I talked to him recently, and he had two years of sobriety in AA, after nearly dying in a diabetic coma. His mother lives with him when she can stay sober for a few days, and she’s been sober for nearly a month now. She’s been a “street person,” too, for awhile now, but she made it clear long ago that she had no intention of stopping the drinking, because she needed it too badly. He won’t let her live with him if she isn’t sober, though.
Yesterday, I was foolish enough to let Maggie, our Golden Retriever, out to run in the woods. When I heard her barking hysterically, I realized I had miscalculated, and there were probably moose out there. Sure enough, she was standing at the edge of our forest, telling a Mama moose and her baby, in no uncertain terms, just what she intended to do with them, if she got half a chance. They gave her an occasional baleful look while grazing, but were otherwise unimpressed. It took about two hours of steady, hysterical barking, rooted to the spot, before they ambled away.
Linda lived up in the woods outside Wasilla, and she had one of those “addresses that wasn’t really an address.” She had running water by the time I knew her, something most homesteaders in Alaska don’t have, and she and her profoundly retarded daughter were doing pretty good, although her career as one of the biggest “growers” in the Mat-Su Valley was cut short when, one day about seven or so years ago, marijuana became illegal. One day, a well-known and respected grower. Next day, a felon, in need of “treatment.” We loved each other, and she began to make sense of her scattered thoughts while she was treating me and I was constantly uplifted by her spiritual rapture, when she would suddenly seem to go into a trance and spout something that sounded like holy scripture, but always reminded me of things I’d forgotten.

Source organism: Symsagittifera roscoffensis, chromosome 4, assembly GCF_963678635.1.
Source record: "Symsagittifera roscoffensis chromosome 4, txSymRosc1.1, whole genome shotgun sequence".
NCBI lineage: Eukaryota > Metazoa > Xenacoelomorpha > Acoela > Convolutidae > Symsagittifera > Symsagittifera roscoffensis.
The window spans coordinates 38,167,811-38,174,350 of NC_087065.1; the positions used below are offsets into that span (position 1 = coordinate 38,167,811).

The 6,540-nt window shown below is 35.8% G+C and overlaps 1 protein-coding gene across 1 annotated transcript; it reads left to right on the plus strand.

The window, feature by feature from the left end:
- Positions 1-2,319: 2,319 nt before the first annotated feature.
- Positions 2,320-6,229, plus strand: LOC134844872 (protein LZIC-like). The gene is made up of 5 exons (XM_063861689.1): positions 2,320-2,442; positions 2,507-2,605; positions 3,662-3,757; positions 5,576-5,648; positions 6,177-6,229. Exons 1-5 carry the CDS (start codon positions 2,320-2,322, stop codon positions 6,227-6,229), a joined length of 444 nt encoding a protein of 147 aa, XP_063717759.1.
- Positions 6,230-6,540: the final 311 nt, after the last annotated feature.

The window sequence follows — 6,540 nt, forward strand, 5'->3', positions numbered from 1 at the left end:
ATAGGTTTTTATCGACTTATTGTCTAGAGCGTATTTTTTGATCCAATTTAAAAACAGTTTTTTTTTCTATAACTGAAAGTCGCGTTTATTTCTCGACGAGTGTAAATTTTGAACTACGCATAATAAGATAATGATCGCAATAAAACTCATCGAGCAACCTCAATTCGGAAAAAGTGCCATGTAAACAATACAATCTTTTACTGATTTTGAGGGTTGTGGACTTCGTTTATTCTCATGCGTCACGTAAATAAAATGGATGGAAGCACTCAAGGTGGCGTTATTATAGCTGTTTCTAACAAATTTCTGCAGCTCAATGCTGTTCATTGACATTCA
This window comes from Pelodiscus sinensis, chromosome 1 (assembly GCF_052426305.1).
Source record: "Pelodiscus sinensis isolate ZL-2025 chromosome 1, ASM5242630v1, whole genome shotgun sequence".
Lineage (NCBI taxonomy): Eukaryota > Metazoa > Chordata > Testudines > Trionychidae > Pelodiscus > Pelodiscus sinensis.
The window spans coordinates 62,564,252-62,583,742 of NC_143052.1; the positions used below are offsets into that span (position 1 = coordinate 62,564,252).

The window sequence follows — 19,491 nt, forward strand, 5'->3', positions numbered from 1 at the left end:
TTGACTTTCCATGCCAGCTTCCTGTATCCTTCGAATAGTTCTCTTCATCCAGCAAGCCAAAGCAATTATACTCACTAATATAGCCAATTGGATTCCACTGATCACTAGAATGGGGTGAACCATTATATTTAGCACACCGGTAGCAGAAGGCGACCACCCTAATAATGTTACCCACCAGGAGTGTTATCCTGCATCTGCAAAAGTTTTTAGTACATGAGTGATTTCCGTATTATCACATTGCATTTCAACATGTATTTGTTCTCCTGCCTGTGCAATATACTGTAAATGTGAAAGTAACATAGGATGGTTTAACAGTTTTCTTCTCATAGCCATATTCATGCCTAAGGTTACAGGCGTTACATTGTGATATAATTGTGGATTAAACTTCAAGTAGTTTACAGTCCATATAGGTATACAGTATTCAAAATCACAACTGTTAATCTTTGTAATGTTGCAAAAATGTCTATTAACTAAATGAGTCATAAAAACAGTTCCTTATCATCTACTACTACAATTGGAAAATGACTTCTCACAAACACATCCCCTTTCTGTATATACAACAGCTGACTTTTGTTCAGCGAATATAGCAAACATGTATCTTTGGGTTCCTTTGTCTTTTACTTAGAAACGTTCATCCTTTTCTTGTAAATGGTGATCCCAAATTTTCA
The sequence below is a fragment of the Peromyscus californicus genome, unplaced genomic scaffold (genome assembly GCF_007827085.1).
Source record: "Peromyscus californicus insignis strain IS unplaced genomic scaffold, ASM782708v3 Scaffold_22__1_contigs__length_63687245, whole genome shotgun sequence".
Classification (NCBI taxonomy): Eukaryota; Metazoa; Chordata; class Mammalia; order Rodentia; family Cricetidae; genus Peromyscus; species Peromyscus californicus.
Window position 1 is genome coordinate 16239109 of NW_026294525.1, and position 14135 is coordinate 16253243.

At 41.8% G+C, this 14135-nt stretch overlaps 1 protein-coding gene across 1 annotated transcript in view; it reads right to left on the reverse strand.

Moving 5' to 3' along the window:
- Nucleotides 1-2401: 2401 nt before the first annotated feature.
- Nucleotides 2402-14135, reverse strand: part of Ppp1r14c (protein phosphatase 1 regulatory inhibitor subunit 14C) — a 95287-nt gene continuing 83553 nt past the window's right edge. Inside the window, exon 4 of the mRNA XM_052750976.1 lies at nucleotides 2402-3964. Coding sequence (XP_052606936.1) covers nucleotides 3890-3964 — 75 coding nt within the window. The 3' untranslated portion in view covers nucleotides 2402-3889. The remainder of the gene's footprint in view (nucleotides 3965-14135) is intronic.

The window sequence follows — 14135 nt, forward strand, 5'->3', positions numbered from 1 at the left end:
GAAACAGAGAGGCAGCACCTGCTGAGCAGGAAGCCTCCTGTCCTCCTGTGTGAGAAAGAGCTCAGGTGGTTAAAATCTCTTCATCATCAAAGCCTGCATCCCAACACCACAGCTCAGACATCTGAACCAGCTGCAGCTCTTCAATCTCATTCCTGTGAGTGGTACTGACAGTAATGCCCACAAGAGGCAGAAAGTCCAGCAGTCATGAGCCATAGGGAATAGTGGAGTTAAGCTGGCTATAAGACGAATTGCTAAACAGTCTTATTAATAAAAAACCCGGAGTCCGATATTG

“You KNOW,” she said to me once. “I can see it in your eyes. You KNOW.” I hoped she was right, but I was pretty sure she knew more.
In the village, a couple was eaten by a bear one night on the way home from the bar. The villagers are still getting over the sight. It was Spring, and it does happen.
One of David’s clients, also on the way home to the dump he lived in, after an evening at the bar, crawled up in some old machinery and put his hands on the controls and froze to death. This was in Valdez, where they get at least 300 inches of snow each winter, 400 the last winter we lived there.
Alaska: where there there are five men for every woman, each of them complete with gun, pickup and dog. Where there is a publication called “Alaska Male,” replete with ads, in case you can’t find them yourself. Alaska, where the “odds are good, but the goods are odd.”
Alaska: where you can homeschool your kids and the government will help you.
Alaska: where Seattle is your backyard, and you can shop at Ikea or any number of supermarkets and have your purchases floated down to you at the local fishery.
Alaska, particularly Valdez, where by February, you could climb out your second floor window into the snow, if you wanted to, and folks had to shovel their roofs. We were on the road system by then, though, and went to Anchorage, 300 miles away, whenever we needed to and had the time and money to make the drive. If Thompson Pass was open, the eerie silence of miles and miles of the cosmic emotion called mountains was a heart-and-soul message that stilled the mind. Tsaina Lodge was open on Easter, and one year, looking for something we were used to, we had an exquisite, gourmet brunch cooked by generator and complete with champagne, sitting in the log lodge at trestle tables, next to the bar numerous locals were draped across, listening to honky-tonk music loud enough to rattle your teeth.
All these stories, and for the last few, I’ve been thinking, “people will think this is a story about alcoholism and addiction,” and I really didn’t intend that, but this is Alaska, and if you go all the way to the end of the road, there’s usually a real good reason for it, and there’s a lot of that up here. One of the ancient Sufis–I forget just which one–said, “To see God you must become nonexistent,” and it seems like there are a lot of people up here who can’t figure out what to do about what they see when they encounter that cold, bleeding face.